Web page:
Suburbs Data

Suburbs Data

The chart linked below displays the proportions of Active Core, Suburbs, and Exurban neighbourhoods for the classification model that seemed most applicable with the census data (Transportation method).

1996 and 2006

Population, 1996 and 2006 Census (T8)


Population, 2016 Census (T9)

Dwelling Units, 2016 Census (T9)


Population, 2021 Census (T9)

Dwelling units, 2021 Census (T9)

According to our method, an Active Core is defined as a neighbourhood that has an average rate of active transportation, walking and cycling, 1.5 times higher than the overall average for the census metropolitan area. These census tracts are generally in central areas, the downtowns of cities or, in larger cities, have began to form secondary centres outside of the downtown, such as Vancouver. In larger metropolitan areas, multiple Active Cores may also be older downtowns of towns that have now been incorporated into the larger CMA, such as St. Jerome in Montreal, Oakville in Toronto or Kitchener Waterloo and Cambridge. This is the reason for the designation of ‘Active Core’ as opposed to ‘Inner City’. The results show that characteristics of the inner city may not simply occur in the geographic connotations of the term.

Suburbs are defined as areas with low active transit and generally have a high rate of automobile use. Although this chart simply shows the total suburbs, a second chart separates the suburb category into transit suburbs and auto suburbs. ‘Transit Suburbs’ are census tracts that have an average rate of transit use 1.5 times higher than the overall average for the CMA. This is relative though as even if a census tract exceeds the average, transit use rates usually remain fairly low in most Canadian cities. This effect is predominant in smaller CMAs and lessened in larger ones. ‘Automobile Suburbs’ consist of very low transit use rates and the automobile is the dominant mode of transportation.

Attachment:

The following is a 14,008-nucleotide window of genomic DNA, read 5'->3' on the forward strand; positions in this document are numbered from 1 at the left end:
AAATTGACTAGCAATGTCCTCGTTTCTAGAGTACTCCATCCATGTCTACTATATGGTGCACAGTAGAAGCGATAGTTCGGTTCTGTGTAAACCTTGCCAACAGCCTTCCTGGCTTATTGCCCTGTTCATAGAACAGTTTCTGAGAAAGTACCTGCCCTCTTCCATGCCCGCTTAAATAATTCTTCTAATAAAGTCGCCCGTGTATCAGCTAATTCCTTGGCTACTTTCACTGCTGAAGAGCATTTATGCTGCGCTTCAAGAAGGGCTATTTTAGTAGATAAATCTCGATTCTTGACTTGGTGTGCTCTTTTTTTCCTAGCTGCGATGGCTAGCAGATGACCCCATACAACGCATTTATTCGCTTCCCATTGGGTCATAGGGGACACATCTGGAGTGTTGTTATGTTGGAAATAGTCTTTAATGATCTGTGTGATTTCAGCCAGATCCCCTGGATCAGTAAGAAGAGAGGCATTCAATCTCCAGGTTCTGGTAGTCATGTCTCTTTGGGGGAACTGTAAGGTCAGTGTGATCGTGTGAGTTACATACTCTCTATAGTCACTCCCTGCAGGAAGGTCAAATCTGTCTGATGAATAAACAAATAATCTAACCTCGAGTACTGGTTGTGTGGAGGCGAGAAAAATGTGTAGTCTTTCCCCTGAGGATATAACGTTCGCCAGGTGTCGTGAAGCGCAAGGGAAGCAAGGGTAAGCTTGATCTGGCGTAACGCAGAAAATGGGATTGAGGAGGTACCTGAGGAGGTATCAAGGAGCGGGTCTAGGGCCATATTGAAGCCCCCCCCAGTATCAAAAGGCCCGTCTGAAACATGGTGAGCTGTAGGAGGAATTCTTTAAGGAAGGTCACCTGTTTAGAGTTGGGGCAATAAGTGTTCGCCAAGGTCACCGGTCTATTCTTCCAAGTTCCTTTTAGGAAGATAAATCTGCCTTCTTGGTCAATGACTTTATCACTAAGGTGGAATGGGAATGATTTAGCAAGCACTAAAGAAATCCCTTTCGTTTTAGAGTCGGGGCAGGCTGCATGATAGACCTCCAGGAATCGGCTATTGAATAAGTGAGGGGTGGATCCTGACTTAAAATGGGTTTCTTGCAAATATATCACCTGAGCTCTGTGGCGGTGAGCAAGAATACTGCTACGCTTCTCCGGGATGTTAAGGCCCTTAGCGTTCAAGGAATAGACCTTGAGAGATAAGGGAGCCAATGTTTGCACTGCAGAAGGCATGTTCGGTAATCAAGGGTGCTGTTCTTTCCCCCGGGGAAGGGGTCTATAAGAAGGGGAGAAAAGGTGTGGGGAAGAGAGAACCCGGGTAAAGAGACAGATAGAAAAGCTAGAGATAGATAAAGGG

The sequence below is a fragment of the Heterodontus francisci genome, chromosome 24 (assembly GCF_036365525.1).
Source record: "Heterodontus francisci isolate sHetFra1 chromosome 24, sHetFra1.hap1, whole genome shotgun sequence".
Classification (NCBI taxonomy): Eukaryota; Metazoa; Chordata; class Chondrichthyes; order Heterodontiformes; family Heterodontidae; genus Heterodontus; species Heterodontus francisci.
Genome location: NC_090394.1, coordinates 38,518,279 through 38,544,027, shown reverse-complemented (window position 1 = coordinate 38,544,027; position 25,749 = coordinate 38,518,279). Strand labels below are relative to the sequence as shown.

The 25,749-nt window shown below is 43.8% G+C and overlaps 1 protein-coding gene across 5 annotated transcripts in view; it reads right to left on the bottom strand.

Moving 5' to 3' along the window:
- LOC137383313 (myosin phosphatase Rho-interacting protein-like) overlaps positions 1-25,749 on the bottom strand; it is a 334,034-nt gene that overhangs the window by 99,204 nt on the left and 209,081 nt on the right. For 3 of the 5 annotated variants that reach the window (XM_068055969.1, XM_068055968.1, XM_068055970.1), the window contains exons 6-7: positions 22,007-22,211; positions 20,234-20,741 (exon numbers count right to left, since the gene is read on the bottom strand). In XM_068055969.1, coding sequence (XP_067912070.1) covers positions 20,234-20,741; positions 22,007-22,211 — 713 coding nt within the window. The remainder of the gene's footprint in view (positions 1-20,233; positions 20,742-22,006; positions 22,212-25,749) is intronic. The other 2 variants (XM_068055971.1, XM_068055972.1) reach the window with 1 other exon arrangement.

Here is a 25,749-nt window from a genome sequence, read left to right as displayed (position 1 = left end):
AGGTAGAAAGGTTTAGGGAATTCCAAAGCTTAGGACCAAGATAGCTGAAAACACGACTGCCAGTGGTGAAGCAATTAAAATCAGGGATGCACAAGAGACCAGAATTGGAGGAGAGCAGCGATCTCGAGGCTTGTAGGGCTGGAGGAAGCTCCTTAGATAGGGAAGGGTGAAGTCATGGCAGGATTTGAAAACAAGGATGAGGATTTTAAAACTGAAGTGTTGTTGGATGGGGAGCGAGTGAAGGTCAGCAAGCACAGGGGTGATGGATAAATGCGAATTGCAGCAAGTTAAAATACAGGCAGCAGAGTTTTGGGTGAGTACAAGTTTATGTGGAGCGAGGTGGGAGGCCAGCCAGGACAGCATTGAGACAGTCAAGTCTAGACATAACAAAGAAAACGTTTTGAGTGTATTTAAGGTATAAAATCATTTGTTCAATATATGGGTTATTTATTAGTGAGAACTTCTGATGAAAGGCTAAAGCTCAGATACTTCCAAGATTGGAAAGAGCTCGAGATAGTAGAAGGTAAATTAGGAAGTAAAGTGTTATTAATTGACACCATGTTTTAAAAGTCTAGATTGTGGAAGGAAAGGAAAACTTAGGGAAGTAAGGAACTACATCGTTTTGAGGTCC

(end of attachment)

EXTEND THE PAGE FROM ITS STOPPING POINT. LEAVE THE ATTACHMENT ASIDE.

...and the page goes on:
Exurban is defined as areas that have low density and mostly depend on automobile use. Though it is not included in the suburban category, a lot of people may live suburban lives as opposed to living a more rural lifestyle. We tried three different definitions of ‘low density’ for rural/exurban and settled on the Organization of Economic Co-operation and Development (OECD)’s rural communities definition, which is limited to areas that have less than 150 people per square Kilometre. This is one of the methods used by Statistics Canada in their analysis (du Plessis et al, 2001).

We tried a dozen different models that used transportation and density measures in an attempt to classify the active core, suburbs and exurban areas. This chart shows the summary results for other models that were tried.